What is Kerning? (Uses and Roles in Typography)

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The art of typography is intricate and nuanced. One element that significantly contributes to effective typography is kerning. Let's delve into what kerning is and why it's so important in the world of design.

What is Kerning?

Kerning refers to the adjustment of space between individual characters in a piece of text. It's a vital aspect of typography that ensures text is both aesthetically pleasing and easy to read. Kerning should not be confused with leading, which involves adjusting the space between lines, or tracking, which adjusts spacing uniformly over a range of characters.

Kerning is particularly crucial when dealing with letter pairs (known as kerning pairs), where combining certain letters can create awkward spaces if not properly kerned. For instance, the pair 'AV' often requires kerning to reduce the visually unappealing space created by the diagonal elements of the letters.

The History of Kerning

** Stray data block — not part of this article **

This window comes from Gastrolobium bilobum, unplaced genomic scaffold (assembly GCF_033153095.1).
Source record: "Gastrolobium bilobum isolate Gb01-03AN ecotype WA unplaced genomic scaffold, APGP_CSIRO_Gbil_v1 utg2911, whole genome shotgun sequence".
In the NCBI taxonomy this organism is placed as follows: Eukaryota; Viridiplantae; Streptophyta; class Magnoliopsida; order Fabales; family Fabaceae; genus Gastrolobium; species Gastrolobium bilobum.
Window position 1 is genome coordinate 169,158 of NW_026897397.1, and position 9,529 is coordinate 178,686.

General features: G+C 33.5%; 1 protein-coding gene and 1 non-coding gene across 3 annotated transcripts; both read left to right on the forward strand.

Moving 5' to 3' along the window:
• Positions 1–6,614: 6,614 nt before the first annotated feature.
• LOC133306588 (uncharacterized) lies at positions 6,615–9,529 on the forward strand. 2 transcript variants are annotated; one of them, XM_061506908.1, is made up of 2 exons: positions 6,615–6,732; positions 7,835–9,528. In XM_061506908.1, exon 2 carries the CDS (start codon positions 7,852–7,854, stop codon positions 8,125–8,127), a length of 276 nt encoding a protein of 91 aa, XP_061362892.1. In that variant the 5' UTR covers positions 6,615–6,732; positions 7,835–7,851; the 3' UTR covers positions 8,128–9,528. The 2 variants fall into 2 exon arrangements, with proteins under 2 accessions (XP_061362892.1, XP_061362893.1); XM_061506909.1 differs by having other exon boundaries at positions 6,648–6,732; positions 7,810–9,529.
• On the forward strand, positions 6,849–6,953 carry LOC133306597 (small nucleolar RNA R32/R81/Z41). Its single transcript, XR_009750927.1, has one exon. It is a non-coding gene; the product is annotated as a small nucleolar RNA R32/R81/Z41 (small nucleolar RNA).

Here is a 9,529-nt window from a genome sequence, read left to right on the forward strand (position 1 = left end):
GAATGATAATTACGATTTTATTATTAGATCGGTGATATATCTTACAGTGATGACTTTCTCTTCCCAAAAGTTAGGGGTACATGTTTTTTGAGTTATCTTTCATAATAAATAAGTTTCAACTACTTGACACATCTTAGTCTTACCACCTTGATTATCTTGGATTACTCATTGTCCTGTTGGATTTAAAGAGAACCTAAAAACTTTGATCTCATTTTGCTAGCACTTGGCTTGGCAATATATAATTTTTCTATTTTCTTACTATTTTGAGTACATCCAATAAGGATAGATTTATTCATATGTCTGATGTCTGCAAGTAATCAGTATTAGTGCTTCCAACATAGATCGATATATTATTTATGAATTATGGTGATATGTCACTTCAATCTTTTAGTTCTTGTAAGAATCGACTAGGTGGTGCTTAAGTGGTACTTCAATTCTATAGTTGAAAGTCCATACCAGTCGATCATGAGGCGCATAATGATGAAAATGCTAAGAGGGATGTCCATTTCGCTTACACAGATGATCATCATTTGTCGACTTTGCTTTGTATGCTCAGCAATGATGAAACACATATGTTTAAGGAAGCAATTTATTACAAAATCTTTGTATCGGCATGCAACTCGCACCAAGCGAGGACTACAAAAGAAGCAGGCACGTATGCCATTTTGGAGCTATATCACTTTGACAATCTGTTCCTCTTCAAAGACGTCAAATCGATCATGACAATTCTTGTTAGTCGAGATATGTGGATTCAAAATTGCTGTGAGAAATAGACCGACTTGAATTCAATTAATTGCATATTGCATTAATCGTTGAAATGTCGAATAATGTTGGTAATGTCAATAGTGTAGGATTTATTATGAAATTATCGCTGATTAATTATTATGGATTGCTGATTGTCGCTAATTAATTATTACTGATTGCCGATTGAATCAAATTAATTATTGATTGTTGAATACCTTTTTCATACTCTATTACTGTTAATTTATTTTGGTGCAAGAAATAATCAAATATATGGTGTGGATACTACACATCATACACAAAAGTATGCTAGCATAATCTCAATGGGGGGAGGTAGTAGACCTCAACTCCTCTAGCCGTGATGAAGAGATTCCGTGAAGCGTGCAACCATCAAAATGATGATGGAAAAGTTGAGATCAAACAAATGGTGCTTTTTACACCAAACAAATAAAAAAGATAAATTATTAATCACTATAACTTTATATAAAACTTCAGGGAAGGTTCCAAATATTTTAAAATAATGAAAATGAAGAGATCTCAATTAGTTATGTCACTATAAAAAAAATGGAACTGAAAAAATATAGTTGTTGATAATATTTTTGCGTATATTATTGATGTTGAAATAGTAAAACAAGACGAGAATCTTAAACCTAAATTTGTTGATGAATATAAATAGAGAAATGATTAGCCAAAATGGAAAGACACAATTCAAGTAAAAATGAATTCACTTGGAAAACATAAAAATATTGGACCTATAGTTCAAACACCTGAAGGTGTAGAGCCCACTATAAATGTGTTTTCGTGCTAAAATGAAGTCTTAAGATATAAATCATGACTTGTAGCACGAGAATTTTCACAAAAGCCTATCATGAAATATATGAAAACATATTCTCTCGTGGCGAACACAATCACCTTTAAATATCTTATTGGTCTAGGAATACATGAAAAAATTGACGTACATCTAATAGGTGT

Kerning has its roots in the era of metal typesetting. Printers would manually adjust the space between letters to achieve a harmonious text layout. With the advent of digital typography, kerning has become a more precise and automated process. Yet, the artistic eye of a designer is often required to perfect the details.

Why is Kerning Important in Typography?

Proper kerning is crucial for improving your text's readability and aesthetic appeal. It ensures that characters in a word are spaced optimally, preventing awkward gaps or tight squeezes that can distract the reader.
A text with poor kerning can appear unprofessional and may even convey a different message than intended. On the contrary, well-kerned typography can improve the user experience by making text more pleasing to the eye and easier to read.

How Does Kerning Work?

Kerning is largely about the visual perception of space. It involves adjusting the space between individual characters or kerning pairs to create a visually balanced and harmonious layout.